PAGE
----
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The Leptogenys genus page has more details about the general biology of ants in this genus. The following synopsis provided by Rakotonirina and Fisher (2014) offers an overview of the Malagasy Leptogenys: Recent surveys of arthropods in the Malagasy region uncovered a wealth of new species and showed that Leptogenys is one of the dominant ponerine ants widely distributed across all types of forest habitats. Workers are usually found foraging on the forest floor or in the leaf litter and only rarely on vegetation. They nest terrestrially under the soil, rocks, logs, or rootmat ground layers and in rotten logs, branches, in rotting bamboo, and rotten tree stumps. Most of the Malagasy species are endemic to Madagascar. In all Malagasy species, winged queens are absent, which limits their ability to disperse across the complex topography and various ecological barriers in the region. In the absence of alate queens, reproduction of Leptogenys in the region may be by fission, which enhances population viscosity and may result in important morphological variation across a species' geographic range. Though queens do not fly, males of Leptogenys are alate and are one of the most frequently collected ant genera in Malaise traps throughout Madagascar. Leptogenys exhibits a wide range of phenotypic diversity segregated both among spatially isolated habitats and along continuous environmental gradients.
The following information is derived from Barry Bolton's New General Catalogue, a catalogue of the world's ants.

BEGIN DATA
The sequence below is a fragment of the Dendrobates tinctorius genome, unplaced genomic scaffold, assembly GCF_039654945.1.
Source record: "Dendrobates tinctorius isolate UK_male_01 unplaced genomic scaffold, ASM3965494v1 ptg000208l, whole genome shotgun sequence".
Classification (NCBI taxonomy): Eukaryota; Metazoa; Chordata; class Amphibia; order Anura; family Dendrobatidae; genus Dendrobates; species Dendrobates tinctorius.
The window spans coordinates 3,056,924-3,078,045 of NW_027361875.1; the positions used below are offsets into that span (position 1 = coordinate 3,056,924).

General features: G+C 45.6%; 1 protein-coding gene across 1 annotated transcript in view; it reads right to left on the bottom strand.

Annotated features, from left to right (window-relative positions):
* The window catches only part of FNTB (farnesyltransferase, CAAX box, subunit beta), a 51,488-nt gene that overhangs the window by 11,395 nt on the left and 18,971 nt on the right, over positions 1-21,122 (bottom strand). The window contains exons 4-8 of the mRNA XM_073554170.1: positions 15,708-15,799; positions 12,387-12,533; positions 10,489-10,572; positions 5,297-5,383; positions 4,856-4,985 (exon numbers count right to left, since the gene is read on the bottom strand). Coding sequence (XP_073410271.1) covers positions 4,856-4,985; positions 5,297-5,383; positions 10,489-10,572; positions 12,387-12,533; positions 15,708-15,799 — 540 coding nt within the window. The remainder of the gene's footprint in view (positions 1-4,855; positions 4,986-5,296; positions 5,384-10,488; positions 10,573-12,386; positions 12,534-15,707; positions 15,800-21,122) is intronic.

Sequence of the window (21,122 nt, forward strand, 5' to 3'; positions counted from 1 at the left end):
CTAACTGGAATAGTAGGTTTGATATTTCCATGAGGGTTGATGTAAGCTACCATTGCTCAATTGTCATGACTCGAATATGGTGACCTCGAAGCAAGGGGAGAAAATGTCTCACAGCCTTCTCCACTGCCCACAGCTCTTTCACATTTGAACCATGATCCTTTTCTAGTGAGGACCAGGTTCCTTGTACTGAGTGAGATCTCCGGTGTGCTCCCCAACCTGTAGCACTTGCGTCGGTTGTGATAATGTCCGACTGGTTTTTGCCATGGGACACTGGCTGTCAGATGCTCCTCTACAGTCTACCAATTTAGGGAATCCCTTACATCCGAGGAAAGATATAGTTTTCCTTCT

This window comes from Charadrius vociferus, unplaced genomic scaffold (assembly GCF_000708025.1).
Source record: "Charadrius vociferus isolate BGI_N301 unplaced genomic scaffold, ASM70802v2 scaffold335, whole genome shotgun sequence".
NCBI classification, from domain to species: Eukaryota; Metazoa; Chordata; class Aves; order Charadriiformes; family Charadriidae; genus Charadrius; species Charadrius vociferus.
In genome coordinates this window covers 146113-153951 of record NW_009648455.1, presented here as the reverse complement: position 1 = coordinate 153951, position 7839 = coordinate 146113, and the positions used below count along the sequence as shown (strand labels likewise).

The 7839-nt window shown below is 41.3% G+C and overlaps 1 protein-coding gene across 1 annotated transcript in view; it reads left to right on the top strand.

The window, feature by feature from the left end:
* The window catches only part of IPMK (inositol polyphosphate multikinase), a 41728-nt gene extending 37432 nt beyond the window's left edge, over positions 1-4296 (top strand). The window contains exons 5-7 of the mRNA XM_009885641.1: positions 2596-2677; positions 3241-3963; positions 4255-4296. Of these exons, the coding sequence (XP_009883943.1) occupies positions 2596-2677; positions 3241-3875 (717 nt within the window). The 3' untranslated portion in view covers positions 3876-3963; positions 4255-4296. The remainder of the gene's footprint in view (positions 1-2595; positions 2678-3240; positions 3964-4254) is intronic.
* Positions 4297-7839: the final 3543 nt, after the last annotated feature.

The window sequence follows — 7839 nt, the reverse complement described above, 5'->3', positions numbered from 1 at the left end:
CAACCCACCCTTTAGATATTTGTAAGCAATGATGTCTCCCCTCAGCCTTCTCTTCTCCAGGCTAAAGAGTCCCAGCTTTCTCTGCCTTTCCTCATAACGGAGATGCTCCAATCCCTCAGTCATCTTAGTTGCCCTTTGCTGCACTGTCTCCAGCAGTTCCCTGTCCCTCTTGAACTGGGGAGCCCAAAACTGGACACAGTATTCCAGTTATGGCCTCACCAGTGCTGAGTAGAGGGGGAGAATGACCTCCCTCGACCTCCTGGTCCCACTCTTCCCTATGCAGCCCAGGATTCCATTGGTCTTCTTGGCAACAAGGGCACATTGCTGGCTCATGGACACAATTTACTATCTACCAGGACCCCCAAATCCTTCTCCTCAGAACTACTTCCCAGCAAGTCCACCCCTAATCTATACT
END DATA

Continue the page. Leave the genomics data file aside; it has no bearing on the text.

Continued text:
- fasika. Leptogenys fasika Rakotonirina & Fisher, 2014: 48, figs. 28B, 30C, 31A, 64, 77 (w.) MADAGASCAR.
Unless otherwise noted the text for the remainder of this section is reported from the publication that includes the original description.
(9 specimens). HW: 1.20–1.31, HL: 1.64–1.76, CI: 73–75, SL: 1.63–1.81, SI: 135–145, PW: 0.98–1.11, WL: 2.62–2.86, PNH: 0.80–0.95, PNL: 0.78–0.89, PNW: 0.70–0.77, DNI: 83–89, LNI: 100–106.
Head elongate, weakly broadened anteriorly, sides slightly diverging to front, meeting generally the straight posterior margin in convex line. In cephalic full-face view, eye with maximum diameter one-fourth the length of lateral margin of head, breaking outline of side of head. Antennal scape long, surpassing posterior cephalic margin by one third its length. Third antennal segment less than twice the length of second. Propodeal lobe lacking. In dorsal view, petiolar node massive, width decreasing gradually from back to front, anterior portion without clear lateral compression. In profile, node approximately as long as high; distance between anterior face of node and anterior sharp ridge for junction to propodeum distinct. Mandible smooth apart from scattered piligerous punctures; clypeus finely rugose or with scattered piligerous punctures. Dorsum of head and body generally smooth and shining; side of mesosoma and propodeal declivitous surface smooth and shiny. Body covered with dense whitish yellow standing hairs and pubescence. Integument black, with bluish reflection or opalescence; tip of gaster and distal part of appendages light brown to yellow.
Holotype worker: Madagascar, Antsiranana, Forêt d’Orangea, 3.6 km 128° SE Remena, -12.25889, 49.37467, 90 m, littoral rainforest, ground nest, 22–28 Feb. 2001 (Fisher, Griswold et al.) collection code: BLF03224, specimen code: CASENT0416215 (California Academy of Sciences). Paratypes: 6 workers, with same data as holotype but specimen coded: CASENT0247203, CASENT0247242, CASENT0416216, CASENT0416217, CASENT0416218, CASENT0416220 (CASC, The Natural History Museum, Musee d'Histoire Naturelle Genève, Parc Botanique et Zoologique de Tsimbazaza).
- Rakotonirina, J.C. & Fisher, B.L. 2014. Revision of the Malagasy ponerine ants of the genus Leptogenys Roger (Hymenoptera: Formicidae). Zootaxa 3836, 1-163.